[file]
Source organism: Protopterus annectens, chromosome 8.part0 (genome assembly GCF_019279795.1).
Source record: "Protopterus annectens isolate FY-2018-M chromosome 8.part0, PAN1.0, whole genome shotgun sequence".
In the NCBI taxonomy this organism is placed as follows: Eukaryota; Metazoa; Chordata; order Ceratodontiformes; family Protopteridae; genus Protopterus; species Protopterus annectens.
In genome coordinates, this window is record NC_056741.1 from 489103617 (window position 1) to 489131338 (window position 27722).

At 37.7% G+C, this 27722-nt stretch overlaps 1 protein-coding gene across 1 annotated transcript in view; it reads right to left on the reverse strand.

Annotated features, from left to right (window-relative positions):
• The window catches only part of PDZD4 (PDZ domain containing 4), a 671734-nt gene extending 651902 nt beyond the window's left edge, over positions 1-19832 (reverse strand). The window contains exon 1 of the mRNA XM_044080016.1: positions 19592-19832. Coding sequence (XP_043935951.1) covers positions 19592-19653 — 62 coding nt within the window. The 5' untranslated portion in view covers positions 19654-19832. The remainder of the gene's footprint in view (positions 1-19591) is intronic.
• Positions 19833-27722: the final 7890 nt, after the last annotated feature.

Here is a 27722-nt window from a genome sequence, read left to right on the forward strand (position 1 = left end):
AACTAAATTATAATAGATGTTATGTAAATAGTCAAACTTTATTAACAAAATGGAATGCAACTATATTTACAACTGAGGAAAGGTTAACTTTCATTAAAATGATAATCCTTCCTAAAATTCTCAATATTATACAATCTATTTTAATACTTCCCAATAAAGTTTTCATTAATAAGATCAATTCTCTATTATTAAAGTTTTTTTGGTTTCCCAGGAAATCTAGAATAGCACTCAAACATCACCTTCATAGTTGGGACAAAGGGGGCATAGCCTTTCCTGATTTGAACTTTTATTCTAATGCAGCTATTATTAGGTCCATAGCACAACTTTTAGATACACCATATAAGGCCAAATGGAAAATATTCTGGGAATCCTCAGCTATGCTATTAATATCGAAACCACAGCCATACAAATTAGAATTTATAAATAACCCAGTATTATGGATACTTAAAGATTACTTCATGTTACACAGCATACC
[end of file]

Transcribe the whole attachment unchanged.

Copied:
Source organism: Protopterus annectens, chromosome 8.part0 (genome assembly GCF_019279795.1).
Source record: "Protopterus annectens isolate FY-2018-M chromosome 8.part0, PAN1.0, whole genome shotgun sequence".
In the NCBI taxonomy this organism is placed as follows: Eukaryota; Metazoa; Chordata; order Ceratodontiformes; family Protopteridae; genus Protopterus; species Protopterus annectens.
In genome coordinates, this window is record NC_056741.1 from 489103617 (window position 1) to 489131338 (window position 27722).

At 37.7% G+C, this 27722-nt stretch overlaps 1 protein-coding gene across 1 annotated transcript in view; it reads right to left on the reverse strand.

Annotated features, from left to right (window-relative positions):
• The window catches only part of PDZD4 (PDZ domain containing 4), a 671734-nt gene extending 651902 nt beyond the window's left edge, over positions 1-19832 (reverse strand). The window contains exon 1 of the mRNA XM_044080016.1: positions 19592-19832. Coding sequence (XP_043935951.1) covers positions 19592-19653 — 62 coding nt within the window. The 5' untranslated portion in view covers positions 19654-19832. The remainder of the gene's footprint in view (positions 1-19591) is intronic.
• Positions 19833-27722: the final 7890 nt, after the last annotated feature.

Here is a 27722-nt window from a genome sequence, read left to right on the forward strand (position 1 = left end):
AACTAAATTATAATAGATGTTATGTAAATAGTCAAACTTTATTAACAAAATGGAATGCAACTATATTTACAACTGAGGAAAGGTTAACTTTCATTAAAATGATAATCCTTCCTAAAATTCTCAATATTATACAATCTATTTTAATACTTCCCAATAAAGTTTTCATTAATAAGATCAATTCTCTATTATTAAAGTTTTTTTGGTTTCCCAGGAAATCTAGAATAGCACTCAAACATCACCTTCATAGTTGGGACAAAGGGGGCATAGCCTTTCCTGATTTGAACTTTTATTCTAATGCAGCTATTATTAGGTCCATAGCACAACTTTTAGATACACCATATAAGGCCAAATGGAAAATATTCTGGGAATCCTCAGCTATGCTATTAATATCGAAACCACAGCCATACAAATTAGAATTTATAAATAACCCAGTATTATGGATACTTAAAGATTACTTCATGTTACACAGCATACC